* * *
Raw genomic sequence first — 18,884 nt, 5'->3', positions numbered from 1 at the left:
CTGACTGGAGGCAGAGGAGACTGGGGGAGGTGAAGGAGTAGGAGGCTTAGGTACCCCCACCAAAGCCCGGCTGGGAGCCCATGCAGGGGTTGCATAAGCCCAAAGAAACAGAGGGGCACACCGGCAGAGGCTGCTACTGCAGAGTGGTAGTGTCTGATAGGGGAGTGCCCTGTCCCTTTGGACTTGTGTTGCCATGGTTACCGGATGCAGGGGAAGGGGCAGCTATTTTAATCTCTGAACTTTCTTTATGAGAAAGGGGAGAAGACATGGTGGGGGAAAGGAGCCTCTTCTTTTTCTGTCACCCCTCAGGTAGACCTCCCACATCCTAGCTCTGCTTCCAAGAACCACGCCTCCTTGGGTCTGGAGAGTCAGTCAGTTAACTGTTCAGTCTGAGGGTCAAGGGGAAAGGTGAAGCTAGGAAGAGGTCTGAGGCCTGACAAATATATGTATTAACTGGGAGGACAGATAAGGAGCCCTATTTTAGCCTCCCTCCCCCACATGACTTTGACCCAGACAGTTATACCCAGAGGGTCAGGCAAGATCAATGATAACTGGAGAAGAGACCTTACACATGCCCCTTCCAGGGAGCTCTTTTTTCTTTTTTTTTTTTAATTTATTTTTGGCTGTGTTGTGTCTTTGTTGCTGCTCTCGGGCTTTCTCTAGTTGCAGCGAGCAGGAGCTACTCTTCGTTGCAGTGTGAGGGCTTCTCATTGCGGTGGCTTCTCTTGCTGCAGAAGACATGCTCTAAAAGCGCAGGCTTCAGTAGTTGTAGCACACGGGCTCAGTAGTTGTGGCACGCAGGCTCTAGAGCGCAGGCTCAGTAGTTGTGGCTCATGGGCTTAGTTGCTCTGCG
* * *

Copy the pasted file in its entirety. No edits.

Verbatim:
Raw genomic sequence first — 18,884 nt, 5'->3', positions numbered from 1 at the left:
CTGACTGGAGGCAGAGGAGACTGGGGGAGGTGAAGGAGTAGGAGGCTTAGGTACCCCCACCAAAGCCCGGCTGGGAGCCCATGCAGGGGTTGCATAAGCCCAAAGAAACAGAGGGGCACACCGGCAGAGGCTGCTACTGCAGAGTGGTAGTGTCTGATAGGGGAGTGCCCTGTCCCTTTGGACTTGTGTTGCCATGGTTACCGGATGCAGGGGAAGGGGCAGCTATTTTAATCTCTGAACTTTCTTTATGAGAAAGGGGAGAAGACATGGTGGGGGAAAGGAGCCTCTTCTTTTTCTGTCACCCCTCAGGTAGACCTCCCACATCCTAGCTCTGCTTCCAAGAACCACGCCTCCTTGGGTCTGGAGAGTCAGTCAGTTAACTGTTCAGTCTGAGGGTCAAGGGGAAAGGTGAAGCTAGGAAGAGGTCTGAGGCCTGACAAATATATGTATTAACTGGGAGGACAGATAAGGAGCCCTATTTTAGCCTCCCTCCCCCACATGACTTTGACCCAGACAGTTATACCCAGAGGGTCAGGCAAGATCAATGATAACTGGAGAAGAGACCTTACACATGCCCCTTCCAGGGAGCTCTTTTTTCTTTTTTTTTTTTAATTTATTTTTGGCTGTGTTGTGTCTTTGTTGCTGCTCTCGGGCTTTCTCTAGTTGCAGCGAGCAGGAGCTACTCTTCGTTGCAGTGTGAGGGCTTCTCATTGCGGTGGCTTCTCTTGCTGCAGAAGACATGCTCTAAAAGCGCAGGCTTCAGTAGTTGTAGCACACGGGCTCAGTAGTTGTGGCACGCAGGCTCTAGAGCGCAGGCTCAGTAGTTGTGGCTCATGGGCTTAGTTGCTCTGCG